Production of the ITIP is a year-round process that relies on input from elected officials, citizens, tribal governments, other state and federal agencies, Idaho’s metropolitan planning organizations, the Local Highway Technical Assistance Council, and other interested organizations.

Comments can be e-mailed to adam.rush@itd.idaho.gov or mailed to ITIP – Comments, Attn: Adam Rush, P.O. Box 7129, Boise, ID  83707-1129. Paper or CD copies of the ITIP will be provided upon request by contacting Rush at (208) 334-8119 or by e-mail at adam.rush@itd.idaho.gov.

A request for a paper copy or CD also can be mailed to: Idaho Transportation Department, Adam Rush, P.O. Box 7129, Boise, ID  83707-1129.

A printed copy can be reviewed at any of ITD’s district offices in Coeur d’Alene, Lewiston, Boise, Shoshone, Pocatello and Rigby.

All comments on the draft will be reviewed after Aug. 2. After approval by the Idaho Transportation Board, the ITIP is submitted to the Federal Highway Administration, the Federal Transit Administration and the Environmental Protection Agency.

Transportation department seeks public comment on planned projects in North Idaho

Aerial shot of I-90 near state line.

The Idaho Transportation Department is seeking public comment from July 2 – August 2 on the FY 2020-26 draft of the Idaho Transportation Investment Program (ITIP), and all transportation stakeholders are encouraged to participate.

The ITIP is a seven-year “roadmap” for planning and developing transportation projects, including:

  • Highways and bridges
  • Bicycle and pedestrian facilities
  • Highway safety
  • Railroad crossing safety
  • Airports
  • Public transportation
  • Transportation planning
  • Freight

The transportation department is offering an online, interactive map that allows users to choose specific project categories and learn about work that is planned for the area of Idaho they’re interested in. It’s called the Idaho Transportation Project Map.

View the draft ITIP and interactive map.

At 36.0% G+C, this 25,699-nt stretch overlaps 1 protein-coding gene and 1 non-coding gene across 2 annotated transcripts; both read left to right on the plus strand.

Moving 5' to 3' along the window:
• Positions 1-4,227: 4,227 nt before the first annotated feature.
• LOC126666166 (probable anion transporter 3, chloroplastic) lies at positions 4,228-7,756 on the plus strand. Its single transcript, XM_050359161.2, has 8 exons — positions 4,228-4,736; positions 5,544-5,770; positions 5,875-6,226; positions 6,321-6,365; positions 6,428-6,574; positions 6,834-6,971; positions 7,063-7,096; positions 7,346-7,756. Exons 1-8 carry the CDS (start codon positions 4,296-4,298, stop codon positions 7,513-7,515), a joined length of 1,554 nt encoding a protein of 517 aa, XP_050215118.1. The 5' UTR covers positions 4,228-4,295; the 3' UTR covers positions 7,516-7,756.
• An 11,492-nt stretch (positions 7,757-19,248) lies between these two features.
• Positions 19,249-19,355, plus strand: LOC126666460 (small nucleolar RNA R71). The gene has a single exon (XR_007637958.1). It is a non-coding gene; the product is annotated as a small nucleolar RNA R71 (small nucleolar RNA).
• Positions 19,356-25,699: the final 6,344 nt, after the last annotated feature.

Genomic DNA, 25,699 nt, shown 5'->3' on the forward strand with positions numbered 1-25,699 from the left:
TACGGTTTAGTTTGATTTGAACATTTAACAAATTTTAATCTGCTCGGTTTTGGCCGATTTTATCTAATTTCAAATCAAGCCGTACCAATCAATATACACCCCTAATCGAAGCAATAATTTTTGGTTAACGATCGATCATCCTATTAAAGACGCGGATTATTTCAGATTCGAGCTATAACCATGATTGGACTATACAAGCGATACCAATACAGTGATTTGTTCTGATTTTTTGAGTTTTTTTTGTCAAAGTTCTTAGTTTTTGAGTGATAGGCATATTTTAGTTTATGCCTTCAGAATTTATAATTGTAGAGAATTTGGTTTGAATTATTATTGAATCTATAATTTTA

The draft ITIP document lists projects by highway route and location, identifies projected years for right-of-way acquisition, preliminary engineering, construction and estimated project costs. It also lists local construction projects that are federally funded.

The projects start in 2020, and go through 2026. Notable upcoming projects in North Idaho include:

As part of balancing the budget and the needs of the northern five counties, some project schedules were adjusted, including the redesign of the US-95/Lincoln Way/Walnut Avenue intersection in CDA. That project was delayed from 2021 to 2026.

Public comments will help the department determine if proposed projects meet the department’s three main objectives of improving safety, mobility and economic opportunity.

Production of the ITIP is a year-round process that relies on input from elected officials, citizens, tribal governments, other state and federal agencies, Idaho’s metropolitan planning organizations, the Local Highway Technical Assistance Council, and other interested organizations.

Comments can be e-mailed to adam.rush@itd.idaho.gov or mailed to ITIP – Comments, Attn: Adam Rush, P.O. Box 7129, Boise, ID  83707-1129. Paper or CD copies of the ITIP will be provided upon request by contacting Rush at (208) 334-8119 or by e-mail at adam.rush@itd.idaho.gov.

A request for a paper copy or CD also can be mailed to: Idaho Transportation Department, Adam Rush, P.O. Box 7129, Boise, ID  83707-1129.

A printed copy can be reviewed at any of ITD’s district offices in Coeur d’Alene, Lewiston, Boise, Shoshone, Pocatello and Rigby.

All comments on the draft will be reviewed after Aug. 2. After approval by the Idaho Transportation Board, the ITIP is submitted to the Federal Highway Administration, the Federal Transit Administration and the Environmental Protection Agency.

ITD lowers speed limit on I-84 in Caldwell to 65 MPH

I-84 speed limit reduction in Caldwell

Following a speed study of I-84 in the urbanized parts of the Treasure Valley, the Idaho Transportation Department (ITD) is reducing the speed limit on the western side of Caldwell to 65 MPH.

The current speed limit on I-84 traveling west goes from 65 MPH to 80 MPH after the Notus/Parma Exit (Exit 26). Due to the high number of vehicles using Middleton Exit (Exit 25) both east- and westbound coupled with varying speeds of thru traffic and merging vehicles, the Department determined a speed reduction was warranted. The 65 MPH speed zone will now extend west of Exit 25. Crews will place new speed limit signs today.

“We observed significant variations in speeds, with entering traffic speeding up to merge with I-84 traffic, which was slowing for the speed limit change,” said ITD Traffic Technical Engineer Erika Bowen. “This resulted in a number of near misses between cars on the Interstate and those looking to enter. Given the high demand at the Middleton Exit, we believe the change will improve the driving conditions in this area.”

ITD routinely studies sections of the State Highways System to ensure the safety, mobility, and economic opportunity of the traveling public is best served. Staff looks at the pavement condition, crash history, geometry, signage, and observed driver behavior when considering changes to the highway.

Over the last five years, growth near the Middleton Exit has seen an increase of 5,000 vehicles per day added to this section of I-84. During the evening commute, congestion often occurs at Exit 25 causing backups on the westbound off-ramps. ITD is looking at solutions for this separate situation to improve the efficiency of the interchange.